The night passed slowly, morning came, and Willie was worse.
Even Saunders thought this couldn’t be done. That’s what hooked him.
Like Saunders, Lin Manuel Miranda didn’t hesitate to toss disparate things into the blender; in his case, hip-hop and American history. After reading historian Ron Chernow’s biography, Alexander Hamilton, Miranda constructed his own magician’s box. If Shakespeare found freedom in the straitjacket of iambic pentameter, Miranda found it in transmuting the voices of the founding fathers into rap. The play opens with Aaron Burr posing a question to the audience:
How does a bastard, orphan, son of a whore and a
Scotsman, dropped in the middle of a forgotten
Spot in the Caribbean by Providence, impoverished, in squalor
Grow up to be a hero and a scholar?6
A strangely harmonious clash of content and form, Hamilton cracks open our notions of what a musical can be.
As a creative writing teacher, I find the most restrictive assignments—the ones students gnash their teeth over—invite the most inventive work. Many of these self-imposed shackles are techniques I borrow from traditional visual arts training, such as copying exercises, limited palettes and timed sketches. So as not to be a hypocrite, I subject myself to the same restraints I offer my students.
I used to be a slow writer. On the book jacket of my first novel, Bob Shacochis wrote, “heaven only knows how long we must wait for another book from Callahan.” Alarmed by the idea of taking another ten years to write a book, I challenged myself last year to complete a 300 page rough draft in three months. To tighten the screws, I decided the entire novel would take place in only seven days.
The dare triggered an avalanche. Three months later, half a mountain had careered down. I was forced to work in a new way, first creating a broad stroke of the entire novel, like an under-painting, before briskly building up color across the canvas. The process was fast, disorganized, and out of control—not my style. Until it was.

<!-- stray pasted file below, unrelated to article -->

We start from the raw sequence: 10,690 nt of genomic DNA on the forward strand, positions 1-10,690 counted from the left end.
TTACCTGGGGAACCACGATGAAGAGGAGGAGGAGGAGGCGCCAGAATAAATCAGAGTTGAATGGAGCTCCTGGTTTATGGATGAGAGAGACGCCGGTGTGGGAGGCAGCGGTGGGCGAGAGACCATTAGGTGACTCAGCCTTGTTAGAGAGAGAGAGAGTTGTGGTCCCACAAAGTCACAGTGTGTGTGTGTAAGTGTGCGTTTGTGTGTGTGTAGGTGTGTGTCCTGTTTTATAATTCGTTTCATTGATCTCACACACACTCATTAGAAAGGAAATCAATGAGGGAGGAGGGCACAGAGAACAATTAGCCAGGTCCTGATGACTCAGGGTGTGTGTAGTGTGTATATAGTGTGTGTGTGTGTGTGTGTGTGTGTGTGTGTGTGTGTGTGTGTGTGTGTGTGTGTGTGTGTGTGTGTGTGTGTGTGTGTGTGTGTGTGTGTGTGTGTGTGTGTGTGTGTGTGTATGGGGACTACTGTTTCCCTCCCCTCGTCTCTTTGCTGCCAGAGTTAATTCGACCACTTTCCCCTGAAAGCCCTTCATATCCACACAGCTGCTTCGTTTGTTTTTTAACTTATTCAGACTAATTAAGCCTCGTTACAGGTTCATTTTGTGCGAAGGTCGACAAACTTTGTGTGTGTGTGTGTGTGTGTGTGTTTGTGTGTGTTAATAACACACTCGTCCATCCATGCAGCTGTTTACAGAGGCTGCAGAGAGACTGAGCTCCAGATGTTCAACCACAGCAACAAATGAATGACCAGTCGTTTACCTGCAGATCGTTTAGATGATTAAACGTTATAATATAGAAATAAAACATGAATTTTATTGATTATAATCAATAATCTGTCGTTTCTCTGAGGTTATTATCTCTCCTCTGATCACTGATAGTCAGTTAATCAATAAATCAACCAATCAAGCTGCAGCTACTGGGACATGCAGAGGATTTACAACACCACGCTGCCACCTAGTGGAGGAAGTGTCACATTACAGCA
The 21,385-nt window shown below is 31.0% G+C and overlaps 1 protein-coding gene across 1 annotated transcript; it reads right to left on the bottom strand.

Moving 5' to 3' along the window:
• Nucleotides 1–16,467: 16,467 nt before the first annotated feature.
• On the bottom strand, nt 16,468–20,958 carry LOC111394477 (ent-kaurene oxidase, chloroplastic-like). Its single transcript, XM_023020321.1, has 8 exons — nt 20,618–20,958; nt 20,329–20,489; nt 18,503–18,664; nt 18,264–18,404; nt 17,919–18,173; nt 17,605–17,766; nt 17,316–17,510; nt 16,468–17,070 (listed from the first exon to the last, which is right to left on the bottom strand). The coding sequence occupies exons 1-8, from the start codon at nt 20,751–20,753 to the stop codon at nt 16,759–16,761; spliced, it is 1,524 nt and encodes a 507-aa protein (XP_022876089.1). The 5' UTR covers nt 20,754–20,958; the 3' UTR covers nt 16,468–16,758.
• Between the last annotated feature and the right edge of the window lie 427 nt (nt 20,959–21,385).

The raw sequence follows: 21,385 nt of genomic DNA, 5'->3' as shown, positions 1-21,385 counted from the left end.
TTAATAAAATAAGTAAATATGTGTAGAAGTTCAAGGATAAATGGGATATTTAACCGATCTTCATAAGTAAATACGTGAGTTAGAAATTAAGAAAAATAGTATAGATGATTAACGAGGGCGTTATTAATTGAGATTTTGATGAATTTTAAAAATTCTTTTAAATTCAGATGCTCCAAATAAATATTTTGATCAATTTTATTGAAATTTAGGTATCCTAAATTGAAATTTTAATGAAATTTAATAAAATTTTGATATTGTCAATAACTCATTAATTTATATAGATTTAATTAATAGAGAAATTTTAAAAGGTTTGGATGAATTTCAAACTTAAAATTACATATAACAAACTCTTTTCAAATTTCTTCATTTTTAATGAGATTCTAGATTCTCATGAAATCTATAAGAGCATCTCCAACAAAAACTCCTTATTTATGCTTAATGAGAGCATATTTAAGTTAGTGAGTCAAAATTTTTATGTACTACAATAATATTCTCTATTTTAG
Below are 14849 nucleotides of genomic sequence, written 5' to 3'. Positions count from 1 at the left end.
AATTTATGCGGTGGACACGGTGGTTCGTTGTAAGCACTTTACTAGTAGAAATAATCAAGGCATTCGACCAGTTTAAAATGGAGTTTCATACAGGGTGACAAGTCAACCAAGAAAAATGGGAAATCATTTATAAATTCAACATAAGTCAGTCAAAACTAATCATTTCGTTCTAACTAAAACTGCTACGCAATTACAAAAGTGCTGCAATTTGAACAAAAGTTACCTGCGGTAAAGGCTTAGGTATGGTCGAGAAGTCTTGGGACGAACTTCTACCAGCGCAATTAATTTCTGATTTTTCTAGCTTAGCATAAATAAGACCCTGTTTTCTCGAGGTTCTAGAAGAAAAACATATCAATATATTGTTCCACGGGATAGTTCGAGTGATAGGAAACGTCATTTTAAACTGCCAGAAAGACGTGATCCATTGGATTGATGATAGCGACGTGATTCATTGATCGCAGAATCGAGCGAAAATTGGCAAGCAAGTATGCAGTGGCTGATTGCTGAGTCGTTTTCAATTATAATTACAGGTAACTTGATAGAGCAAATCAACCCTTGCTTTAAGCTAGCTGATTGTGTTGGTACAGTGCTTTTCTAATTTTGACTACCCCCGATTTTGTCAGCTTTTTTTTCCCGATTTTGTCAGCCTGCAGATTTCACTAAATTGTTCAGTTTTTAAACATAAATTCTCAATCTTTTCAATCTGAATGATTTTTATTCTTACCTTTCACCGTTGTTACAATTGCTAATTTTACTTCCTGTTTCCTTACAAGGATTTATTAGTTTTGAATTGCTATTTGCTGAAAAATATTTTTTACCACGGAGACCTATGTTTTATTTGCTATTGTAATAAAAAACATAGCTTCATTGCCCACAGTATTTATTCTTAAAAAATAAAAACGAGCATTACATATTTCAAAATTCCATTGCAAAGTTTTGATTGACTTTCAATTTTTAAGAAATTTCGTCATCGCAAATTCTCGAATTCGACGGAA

The daily hamster wheel of “if only” tells me that if I had more hours, more resources and fewer obstacles, I’d have published ten novels by now. But that’s a lie. Studies show wild chickadees that have to forage for limited food have bigger brains than captive ones who are fed, so to speak, on silver platters.1 The birds with unlimited food never have the chance to be, in the lyrics of Miranda, “young, scrappy and hungry.” Captive chickadees don’t compel us. Writers like Egan, Oliver, Murakami, Saunders and Miranda embrace the wild dare. How about you?
Tess Callahan is the author the novel April & Oliver (Grand Central Publishing/USA, Random House/UK). Her work has appeared or is forthcoming in The New York Times Magazine, AGNI, Narrative Magazine, NPR’s “Three Books” series, the Best American Poetry blog, and Writer’s Digest. A TEDx speaker on creativity, she coordinates the Creative Writing Program at Newark Academy in New Jersey.
- Jennifer Egan, “Black Box” The New Yorker (June 4 & 11, 2012), 85-97.
- “Mary Oliver: Listening to the World,” On Being with Krista Tippitt, accessed October 15, 2015, http://onbeing.org/programs/mary-oliver-listening-to-the-world/
- Mary Oliver, “Wild Geese” in Dream Work (New York: Atlantic Monthly Press, 1986), 14.
- Haruki Murakami, Wind/Pinball: Hear the Wind Sing and Pinball (New York: Vintage International, 2016), XIV.
- George Saunders, Lincoln in the Bardo (New York: Random House, 2017), 21.
- Lin Manuel Miranda, Hamilton: Vocal Selections (New York: Hal Leonard Corporation, 2016), 6.